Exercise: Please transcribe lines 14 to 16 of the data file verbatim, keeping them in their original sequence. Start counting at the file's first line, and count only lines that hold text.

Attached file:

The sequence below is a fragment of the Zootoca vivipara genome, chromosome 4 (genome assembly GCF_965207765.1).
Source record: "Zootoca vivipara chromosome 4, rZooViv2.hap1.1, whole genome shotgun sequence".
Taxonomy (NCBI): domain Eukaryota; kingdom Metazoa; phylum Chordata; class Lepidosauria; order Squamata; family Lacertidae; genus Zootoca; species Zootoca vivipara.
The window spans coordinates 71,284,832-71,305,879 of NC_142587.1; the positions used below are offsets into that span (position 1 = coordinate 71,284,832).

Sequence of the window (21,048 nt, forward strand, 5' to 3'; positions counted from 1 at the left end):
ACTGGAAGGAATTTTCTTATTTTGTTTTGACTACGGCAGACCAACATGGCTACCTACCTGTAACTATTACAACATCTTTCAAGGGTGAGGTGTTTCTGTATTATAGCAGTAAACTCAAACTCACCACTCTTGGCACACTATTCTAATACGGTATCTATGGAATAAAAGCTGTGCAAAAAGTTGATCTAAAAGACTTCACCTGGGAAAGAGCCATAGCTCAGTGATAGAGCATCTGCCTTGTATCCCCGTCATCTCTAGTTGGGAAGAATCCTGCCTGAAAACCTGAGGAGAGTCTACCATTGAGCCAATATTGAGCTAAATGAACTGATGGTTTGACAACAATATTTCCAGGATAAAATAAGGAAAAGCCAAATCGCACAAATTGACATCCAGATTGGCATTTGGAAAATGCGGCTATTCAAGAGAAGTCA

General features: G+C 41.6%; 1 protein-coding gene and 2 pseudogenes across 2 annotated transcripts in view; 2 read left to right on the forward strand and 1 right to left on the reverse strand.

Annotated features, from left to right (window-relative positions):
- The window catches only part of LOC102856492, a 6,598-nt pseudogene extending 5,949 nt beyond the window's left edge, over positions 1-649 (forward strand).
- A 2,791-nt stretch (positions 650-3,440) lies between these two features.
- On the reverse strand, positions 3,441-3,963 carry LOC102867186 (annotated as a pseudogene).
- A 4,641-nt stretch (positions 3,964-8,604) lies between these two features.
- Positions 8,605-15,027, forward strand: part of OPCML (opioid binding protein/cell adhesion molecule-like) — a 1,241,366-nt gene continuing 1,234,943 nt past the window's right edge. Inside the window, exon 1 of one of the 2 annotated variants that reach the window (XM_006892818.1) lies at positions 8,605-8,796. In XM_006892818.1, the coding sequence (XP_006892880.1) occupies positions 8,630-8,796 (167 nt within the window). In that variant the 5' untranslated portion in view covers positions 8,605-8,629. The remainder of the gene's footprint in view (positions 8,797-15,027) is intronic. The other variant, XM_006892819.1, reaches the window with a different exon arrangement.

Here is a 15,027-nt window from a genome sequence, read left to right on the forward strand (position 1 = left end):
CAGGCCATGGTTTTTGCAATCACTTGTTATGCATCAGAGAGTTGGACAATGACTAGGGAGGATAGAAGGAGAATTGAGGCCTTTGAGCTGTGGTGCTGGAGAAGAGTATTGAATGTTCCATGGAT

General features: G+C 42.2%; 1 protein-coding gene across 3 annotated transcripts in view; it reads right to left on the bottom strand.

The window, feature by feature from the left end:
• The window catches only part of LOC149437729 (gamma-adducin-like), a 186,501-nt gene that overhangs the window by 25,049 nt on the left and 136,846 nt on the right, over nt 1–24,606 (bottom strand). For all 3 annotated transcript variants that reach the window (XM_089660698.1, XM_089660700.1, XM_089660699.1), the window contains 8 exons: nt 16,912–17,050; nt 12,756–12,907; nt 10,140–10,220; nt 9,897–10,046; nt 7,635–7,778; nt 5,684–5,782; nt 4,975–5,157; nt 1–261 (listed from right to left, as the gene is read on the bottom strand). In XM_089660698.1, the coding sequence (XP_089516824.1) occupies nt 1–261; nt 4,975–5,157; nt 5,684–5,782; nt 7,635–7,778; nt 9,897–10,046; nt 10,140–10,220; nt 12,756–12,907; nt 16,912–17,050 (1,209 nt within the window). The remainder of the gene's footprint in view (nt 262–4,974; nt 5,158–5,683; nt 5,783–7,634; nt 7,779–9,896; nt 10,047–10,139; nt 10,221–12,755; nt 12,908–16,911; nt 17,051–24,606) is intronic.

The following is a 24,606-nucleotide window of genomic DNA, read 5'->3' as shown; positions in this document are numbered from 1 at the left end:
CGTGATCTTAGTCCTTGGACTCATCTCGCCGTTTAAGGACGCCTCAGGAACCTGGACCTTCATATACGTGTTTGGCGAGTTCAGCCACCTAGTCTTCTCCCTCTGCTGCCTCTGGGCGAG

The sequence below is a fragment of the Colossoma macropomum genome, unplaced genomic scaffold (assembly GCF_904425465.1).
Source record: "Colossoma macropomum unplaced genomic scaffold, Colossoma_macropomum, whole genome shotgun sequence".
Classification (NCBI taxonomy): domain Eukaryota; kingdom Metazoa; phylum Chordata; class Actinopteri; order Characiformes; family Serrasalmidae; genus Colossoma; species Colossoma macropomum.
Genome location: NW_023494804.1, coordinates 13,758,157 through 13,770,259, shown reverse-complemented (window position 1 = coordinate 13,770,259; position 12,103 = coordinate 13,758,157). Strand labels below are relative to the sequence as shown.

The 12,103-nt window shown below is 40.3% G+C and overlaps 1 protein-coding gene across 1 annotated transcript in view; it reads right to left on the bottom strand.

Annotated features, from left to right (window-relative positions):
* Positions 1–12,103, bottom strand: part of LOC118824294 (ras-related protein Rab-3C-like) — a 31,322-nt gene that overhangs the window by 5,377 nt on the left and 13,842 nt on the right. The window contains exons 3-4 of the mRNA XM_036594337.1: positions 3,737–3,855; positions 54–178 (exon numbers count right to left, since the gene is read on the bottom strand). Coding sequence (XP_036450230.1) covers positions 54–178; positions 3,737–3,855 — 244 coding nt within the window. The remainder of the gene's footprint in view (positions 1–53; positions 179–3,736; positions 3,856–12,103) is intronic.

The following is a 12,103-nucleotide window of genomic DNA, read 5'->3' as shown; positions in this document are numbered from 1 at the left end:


Here is a 15,027-nt window from a genome sequence, read left to right on the forward strand (position 1 = left end):
CAGGCCATGGTTTTTGCAATCACTTGTTATGCATCAGAGAGTTGGACAATGACTAGGGAGGATAGAAGGAGAATTGAGGCCTTTGAGCTGTGGTGCTGGAGAAGAGTATTGAATGTTCCATGGAT

General features: G+C 42.2%; 1 protein-coding gene across 3 annotated transcripts in view; it reads right to left on the bottom strand.